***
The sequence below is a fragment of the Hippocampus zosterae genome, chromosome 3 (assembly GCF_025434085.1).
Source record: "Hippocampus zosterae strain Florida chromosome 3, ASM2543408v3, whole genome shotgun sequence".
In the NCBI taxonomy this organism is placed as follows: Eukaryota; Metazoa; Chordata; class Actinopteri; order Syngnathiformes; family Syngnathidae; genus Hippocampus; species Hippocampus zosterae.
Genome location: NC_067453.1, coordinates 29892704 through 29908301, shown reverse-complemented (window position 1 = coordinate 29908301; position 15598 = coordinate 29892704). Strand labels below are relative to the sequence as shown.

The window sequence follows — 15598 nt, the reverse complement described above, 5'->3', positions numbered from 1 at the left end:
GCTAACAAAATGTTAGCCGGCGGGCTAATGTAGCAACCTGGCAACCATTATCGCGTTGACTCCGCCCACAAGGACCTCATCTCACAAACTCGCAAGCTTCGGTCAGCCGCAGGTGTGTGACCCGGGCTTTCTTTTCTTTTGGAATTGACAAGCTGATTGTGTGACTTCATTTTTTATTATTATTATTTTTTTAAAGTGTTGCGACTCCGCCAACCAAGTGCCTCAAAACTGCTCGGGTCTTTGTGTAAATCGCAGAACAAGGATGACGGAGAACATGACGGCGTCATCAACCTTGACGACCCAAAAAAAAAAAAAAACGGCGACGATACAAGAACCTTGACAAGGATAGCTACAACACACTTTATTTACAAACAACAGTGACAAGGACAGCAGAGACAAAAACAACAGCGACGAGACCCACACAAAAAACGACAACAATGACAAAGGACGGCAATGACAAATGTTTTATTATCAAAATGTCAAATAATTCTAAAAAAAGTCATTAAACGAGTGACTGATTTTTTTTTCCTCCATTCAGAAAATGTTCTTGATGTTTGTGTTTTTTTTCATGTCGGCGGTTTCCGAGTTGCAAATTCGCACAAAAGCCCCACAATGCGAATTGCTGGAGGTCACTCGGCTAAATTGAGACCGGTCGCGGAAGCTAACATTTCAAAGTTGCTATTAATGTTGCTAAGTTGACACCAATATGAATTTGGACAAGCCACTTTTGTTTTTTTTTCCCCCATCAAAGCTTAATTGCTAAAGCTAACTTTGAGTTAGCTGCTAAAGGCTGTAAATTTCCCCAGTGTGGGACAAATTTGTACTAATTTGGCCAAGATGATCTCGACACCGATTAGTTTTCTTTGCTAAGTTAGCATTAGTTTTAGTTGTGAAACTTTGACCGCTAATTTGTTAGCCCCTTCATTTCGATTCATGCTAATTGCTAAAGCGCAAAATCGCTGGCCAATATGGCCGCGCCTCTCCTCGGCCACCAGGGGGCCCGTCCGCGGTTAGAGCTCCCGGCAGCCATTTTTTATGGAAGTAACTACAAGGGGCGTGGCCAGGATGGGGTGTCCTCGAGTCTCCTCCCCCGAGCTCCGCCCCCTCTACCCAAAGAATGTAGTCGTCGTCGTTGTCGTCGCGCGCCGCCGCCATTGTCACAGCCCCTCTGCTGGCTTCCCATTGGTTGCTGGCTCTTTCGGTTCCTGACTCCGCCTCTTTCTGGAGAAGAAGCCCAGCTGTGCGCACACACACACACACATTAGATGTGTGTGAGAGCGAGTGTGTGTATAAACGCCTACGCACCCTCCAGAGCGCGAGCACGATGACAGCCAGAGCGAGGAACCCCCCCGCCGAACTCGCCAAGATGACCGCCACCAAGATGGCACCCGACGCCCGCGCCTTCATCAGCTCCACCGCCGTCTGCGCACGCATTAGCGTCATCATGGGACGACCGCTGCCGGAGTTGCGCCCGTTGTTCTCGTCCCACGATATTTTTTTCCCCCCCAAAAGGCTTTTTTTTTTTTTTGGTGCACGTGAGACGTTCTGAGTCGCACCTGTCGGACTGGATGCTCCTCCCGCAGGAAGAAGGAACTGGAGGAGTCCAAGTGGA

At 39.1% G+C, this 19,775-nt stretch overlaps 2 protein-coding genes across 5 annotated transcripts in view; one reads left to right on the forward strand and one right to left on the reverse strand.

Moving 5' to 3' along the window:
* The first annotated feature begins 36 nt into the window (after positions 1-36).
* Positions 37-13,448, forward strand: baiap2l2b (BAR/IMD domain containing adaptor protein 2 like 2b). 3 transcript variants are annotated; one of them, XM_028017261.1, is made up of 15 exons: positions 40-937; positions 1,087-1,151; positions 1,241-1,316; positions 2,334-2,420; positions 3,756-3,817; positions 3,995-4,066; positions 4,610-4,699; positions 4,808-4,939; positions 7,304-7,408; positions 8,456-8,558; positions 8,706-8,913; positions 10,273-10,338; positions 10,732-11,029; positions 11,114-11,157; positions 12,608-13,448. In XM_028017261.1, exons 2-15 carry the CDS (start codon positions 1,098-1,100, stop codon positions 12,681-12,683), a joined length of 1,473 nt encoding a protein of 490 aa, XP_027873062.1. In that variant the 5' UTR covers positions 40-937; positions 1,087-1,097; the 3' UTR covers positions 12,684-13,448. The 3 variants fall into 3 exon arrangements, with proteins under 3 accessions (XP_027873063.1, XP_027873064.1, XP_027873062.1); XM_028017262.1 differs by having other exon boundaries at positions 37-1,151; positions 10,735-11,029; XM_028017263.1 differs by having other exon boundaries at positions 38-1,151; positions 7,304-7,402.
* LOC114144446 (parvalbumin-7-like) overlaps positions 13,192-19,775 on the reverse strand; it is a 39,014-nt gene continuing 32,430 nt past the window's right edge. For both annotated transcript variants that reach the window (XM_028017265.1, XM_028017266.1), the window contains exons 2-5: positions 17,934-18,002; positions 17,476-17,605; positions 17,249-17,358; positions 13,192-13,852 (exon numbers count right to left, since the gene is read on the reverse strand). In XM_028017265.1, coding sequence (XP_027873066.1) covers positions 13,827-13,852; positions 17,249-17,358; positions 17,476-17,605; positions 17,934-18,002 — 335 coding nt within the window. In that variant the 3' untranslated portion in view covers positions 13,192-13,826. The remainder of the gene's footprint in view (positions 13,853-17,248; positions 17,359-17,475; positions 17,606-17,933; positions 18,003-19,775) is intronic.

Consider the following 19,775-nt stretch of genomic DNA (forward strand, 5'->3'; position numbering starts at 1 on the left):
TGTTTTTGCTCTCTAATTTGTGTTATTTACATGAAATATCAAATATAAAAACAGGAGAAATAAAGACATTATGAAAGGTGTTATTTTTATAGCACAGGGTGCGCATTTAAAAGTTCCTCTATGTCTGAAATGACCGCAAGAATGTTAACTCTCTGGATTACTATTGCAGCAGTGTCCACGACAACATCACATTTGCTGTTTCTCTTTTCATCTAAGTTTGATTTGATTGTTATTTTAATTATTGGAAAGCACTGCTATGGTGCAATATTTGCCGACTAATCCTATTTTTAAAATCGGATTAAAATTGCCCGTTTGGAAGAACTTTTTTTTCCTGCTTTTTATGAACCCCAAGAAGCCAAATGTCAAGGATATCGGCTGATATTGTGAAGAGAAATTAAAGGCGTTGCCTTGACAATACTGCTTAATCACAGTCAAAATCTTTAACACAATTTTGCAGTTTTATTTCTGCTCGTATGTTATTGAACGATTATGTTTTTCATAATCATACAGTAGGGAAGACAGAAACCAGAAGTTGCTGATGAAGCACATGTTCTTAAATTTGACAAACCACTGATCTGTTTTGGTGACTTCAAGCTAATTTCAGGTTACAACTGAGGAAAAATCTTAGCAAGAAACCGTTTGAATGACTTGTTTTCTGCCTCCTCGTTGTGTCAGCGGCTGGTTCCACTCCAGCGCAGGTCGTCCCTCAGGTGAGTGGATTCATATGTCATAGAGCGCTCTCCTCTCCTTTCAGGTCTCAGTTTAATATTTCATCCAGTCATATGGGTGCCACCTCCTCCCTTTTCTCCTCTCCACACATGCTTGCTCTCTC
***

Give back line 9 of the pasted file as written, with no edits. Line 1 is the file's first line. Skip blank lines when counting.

* The first annotated feature begins 36 nt into the window (after positions 1-36).